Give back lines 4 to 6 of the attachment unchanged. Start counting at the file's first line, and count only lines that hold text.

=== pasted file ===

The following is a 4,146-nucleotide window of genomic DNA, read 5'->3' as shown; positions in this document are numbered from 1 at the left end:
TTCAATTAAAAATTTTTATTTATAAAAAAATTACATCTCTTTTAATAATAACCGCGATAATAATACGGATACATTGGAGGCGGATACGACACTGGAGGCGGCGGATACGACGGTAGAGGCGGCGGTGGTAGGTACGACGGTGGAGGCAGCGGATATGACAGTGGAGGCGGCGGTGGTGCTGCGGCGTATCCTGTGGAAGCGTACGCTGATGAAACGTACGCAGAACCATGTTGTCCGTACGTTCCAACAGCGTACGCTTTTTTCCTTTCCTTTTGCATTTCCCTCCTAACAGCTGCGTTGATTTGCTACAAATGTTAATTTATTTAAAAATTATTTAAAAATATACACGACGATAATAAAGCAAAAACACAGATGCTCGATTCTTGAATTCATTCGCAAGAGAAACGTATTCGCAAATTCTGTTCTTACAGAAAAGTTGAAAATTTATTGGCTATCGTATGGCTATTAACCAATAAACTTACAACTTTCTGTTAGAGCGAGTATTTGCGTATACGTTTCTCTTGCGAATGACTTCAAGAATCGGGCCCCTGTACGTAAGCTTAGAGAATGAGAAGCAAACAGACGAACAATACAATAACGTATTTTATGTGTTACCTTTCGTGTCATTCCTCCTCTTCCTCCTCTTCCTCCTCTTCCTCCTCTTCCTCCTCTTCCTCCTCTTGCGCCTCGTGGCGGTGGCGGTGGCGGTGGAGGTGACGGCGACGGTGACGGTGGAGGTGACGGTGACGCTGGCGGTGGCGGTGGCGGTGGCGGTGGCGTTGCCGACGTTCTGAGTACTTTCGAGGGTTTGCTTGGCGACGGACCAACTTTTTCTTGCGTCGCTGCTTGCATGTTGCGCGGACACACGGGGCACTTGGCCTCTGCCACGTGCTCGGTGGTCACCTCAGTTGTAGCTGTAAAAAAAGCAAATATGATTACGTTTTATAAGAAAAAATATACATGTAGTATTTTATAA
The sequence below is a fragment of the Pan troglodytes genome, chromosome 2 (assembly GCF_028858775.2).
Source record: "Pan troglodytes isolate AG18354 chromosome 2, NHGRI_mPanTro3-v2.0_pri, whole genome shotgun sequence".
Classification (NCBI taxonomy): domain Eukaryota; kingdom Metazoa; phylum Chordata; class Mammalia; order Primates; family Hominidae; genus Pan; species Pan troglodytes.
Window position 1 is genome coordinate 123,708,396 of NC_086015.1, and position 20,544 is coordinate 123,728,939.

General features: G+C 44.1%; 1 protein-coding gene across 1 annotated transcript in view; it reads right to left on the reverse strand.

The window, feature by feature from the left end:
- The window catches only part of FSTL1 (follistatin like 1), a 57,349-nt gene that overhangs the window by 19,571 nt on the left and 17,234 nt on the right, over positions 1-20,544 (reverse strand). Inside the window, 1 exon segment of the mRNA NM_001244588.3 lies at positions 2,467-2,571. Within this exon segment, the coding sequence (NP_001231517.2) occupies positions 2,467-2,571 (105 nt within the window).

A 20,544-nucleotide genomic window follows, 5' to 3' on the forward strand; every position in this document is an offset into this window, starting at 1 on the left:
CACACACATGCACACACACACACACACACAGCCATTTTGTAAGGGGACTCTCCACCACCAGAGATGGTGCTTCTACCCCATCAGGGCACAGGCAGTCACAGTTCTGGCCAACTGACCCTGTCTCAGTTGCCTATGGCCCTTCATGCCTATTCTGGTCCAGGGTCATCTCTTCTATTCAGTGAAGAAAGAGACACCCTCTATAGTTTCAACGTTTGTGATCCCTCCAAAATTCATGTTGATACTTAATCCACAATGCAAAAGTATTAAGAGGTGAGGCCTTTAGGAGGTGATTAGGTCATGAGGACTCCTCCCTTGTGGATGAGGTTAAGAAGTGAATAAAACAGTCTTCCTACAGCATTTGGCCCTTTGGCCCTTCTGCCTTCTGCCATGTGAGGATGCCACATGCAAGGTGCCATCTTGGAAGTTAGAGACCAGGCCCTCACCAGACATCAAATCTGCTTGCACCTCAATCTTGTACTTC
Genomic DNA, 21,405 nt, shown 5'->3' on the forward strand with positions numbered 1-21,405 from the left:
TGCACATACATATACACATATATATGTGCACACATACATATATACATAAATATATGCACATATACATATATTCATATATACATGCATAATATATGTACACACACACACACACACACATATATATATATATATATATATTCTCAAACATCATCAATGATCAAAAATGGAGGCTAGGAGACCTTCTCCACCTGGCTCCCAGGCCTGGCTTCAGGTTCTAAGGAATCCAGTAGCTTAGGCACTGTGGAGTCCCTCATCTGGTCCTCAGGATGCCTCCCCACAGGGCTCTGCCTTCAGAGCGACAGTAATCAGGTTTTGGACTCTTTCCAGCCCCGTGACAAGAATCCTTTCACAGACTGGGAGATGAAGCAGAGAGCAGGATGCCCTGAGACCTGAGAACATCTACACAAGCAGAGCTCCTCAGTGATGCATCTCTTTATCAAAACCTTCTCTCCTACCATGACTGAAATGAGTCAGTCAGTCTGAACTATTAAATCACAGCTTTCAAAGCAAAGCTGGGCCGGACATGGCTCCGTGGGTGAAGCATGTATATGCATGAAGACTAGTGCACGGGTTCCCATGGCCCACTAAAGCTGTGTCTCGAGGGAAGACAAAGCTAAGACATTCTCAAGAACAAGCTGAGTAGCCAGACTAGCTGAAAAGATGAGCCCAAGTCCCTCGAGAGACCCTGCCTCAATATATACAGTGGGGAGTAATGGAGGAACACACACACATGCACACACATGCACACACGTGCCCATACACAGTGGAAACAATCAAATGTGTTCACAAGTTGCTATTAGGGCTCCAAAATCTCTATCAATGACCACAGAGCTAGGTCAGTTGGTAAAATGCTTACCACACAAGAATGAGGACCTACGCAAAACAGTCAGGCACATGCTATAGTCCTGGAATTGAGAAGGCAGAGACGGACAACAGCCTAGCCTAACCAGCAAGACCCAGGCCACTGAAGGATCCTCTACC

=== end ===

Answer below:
Source record: "Pan troglodytes isolate AG18354 chromosome 2, NHGRI_mPanTro3-v2.0_pri, whole genome shotgun sequence".
Classification (NCBI taxonomy): domain Eukaryota; kingdom Metazoa; phylum Chordata; class Mammalia; order Primates; family Hominidae; genus Pan; species Pan troglodytes.
Window position 1 is genome coordinate 123,708,396 of NC_086015.1, and position 20,544 is coordinate 123,728,939.